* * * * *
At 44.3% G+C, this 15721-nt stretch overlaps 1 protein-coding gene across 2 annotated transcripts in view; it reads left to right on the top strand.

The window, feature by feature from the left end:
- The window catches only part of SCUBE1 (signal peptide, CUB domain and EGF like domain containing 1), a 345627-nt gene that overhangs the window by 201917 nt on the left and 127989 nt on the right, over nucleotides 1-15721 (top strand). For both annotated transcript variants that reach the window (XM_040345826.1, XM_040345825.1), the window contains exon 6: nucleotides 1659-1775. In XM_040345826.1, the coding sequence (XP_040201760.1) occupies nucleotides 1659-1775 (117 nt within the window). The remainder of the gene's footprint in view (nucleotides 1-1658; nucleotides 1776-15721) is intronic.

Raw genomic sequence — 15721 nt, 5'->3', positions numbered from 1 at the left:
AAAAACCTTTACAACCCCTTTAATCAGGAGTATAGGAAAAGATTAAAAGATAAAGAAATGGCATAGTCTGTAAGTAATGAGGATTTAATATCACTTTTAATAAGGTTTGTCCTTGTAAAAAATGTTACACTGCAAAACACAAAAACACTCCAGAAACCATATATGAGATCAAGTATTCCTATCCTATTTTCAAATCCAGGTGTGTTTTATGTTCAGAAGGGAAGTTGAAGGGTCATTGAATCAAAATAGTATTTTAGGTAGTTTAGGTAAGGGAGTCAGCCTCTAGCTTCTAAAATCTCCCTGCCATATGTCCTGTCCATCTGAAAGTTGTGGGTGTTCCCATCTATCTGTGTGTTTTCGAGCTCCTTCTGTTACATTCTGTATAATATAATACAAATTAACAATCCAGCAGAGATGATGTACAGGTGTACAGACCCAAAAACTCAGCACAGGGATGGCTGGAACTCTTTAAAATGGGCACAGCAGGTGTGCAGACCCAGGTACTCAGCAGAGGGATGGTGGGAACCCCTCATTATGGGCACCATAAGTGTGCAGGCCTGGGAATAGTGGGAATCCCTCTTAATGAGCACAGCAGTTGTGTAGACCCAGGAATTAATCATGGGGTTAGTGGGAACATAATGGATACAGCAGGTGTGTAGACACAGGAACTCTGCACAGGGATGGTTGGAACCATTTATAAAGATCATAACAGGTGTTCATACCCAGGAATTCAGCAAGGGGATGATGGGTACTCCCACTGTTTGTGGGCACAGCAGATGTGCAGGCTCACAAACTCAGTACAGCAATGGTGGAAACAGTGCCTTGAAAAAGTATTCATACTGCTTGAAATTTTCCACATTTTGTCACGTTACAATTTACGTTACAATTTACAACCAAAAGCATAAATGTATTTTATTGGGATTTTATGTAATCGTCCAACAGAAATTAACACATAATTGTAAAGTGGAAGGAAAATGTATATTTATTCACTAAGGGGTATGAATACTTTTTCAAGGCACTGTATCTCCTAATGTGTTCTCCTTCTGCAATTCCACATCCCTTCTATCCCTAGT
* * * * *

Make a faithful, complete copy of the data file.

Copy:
At 44.3% G+C, this 15721-nt stretch overlaps 1 protein-coding gene across 2 annotated transcripts in view; it reads left to right on the top strand.

The window, feature by feature from the left end:
- The window catches only part of SCUBE1 (signal peptide, CUB domain and EGF like domain containing 1), a 345627-nt gene that overhangs the window by 201917 nt on the left and 127989 nt on the right, over nucleotides 1-15721 (top strand). For both annotated transcript variants that reach the window (XM_040345826.1, XM_040345825.1), the window contains exon 6: nucleotides 1659-1775. In XM_040345826.1, the coding sequence (XP_040201760.1) occupies nucleotides 1659-1775 (117 nt within the window). The remainder of the gene's footprint in view (nucleotides 1-1658; nucleotides 1776-15721) is intronic.

Raw genomic sequence — 15721 nt, 5'->3', positions numbered from 1 at the left:
AAAAACCTTTACAACCCCTTTAATCAGGAGTATAGGAAAAGATTAAAAGATAAAGAAATGGCATAGTCTGTAAGTAATGAGGATTTAATATCACTTTTAATAAGGTTTGTCCTTGTAAAAAATGTTACACTGCAAAACACAAAAACACTCCAGAAACCATATATGAGATCAAGTATTCCTATCCTATTTTCAAATCCAGGTGTGTTTTATGTTCAGAAGGGAAGTTGAAGGGTCATTGAATCAAAATAGTATTTTAGGTAGTTTAGGTAAGGGAGTCAGCCTCTAGCTTCTAAAATCTCCCTGCCATATGTCCTGTCCATCTGAAAGTTGTGGGTGTTCCCATCTATCTGTGTGTTTTCGAGCTCCTTCTGTTACATTCTGTATAATATAATACAAATTAACAATCCAGCAGAGATGATGTACAGGTGTACAGACCCAAAAACTCAGCACAGGGATGGCTGGAACTCTTTAAAATGGGCACAGCAGGTGTGCAGACCCAGGTACTCAGCAGAGGGATGGTGGGAACCCCTCATTATGGGCACCATAAGTGTGCAGGCCTGGGAATAGTGGGAATCCCTCTTAATGAGCACAGCAGTTGTGTAGACCCAGGAATTAATCATGGGGTTAGTGGGAACATAATGGATACAGCAGGTGTGTAGACACAGGAACTCTGCACAGGGATGGTTGGAACCATTTATAAAGATCATAACAGGTGTTCATACCCAGGAATTCAGCAAGGGGATGATGGGTACTCCCACTGTTTGTGGGCACAGCAGATGTGCAGGCTCACAAACTCAGTACAGCAATGGTGGAAACAGTGCCTTGAAAAAGTATTCATACTGCTTGAAATTTTCCACATTTTGTCACGTTACAATTTACGTTACAATTTACAACCAAAAGCATAAATGTATTTTATTGGGATTTTATGTAATCGTCCAACAGAAATTAACACATAATTGTAAAGTGGAAGGAAAATGTATATTTATTCACTAAGGGGTATGAATACTTTTTCAAGGCACTGTATCTCCTAATGTGTTCTCCTTCTGCAATTCCACATCCCTTCTATCCCTAGT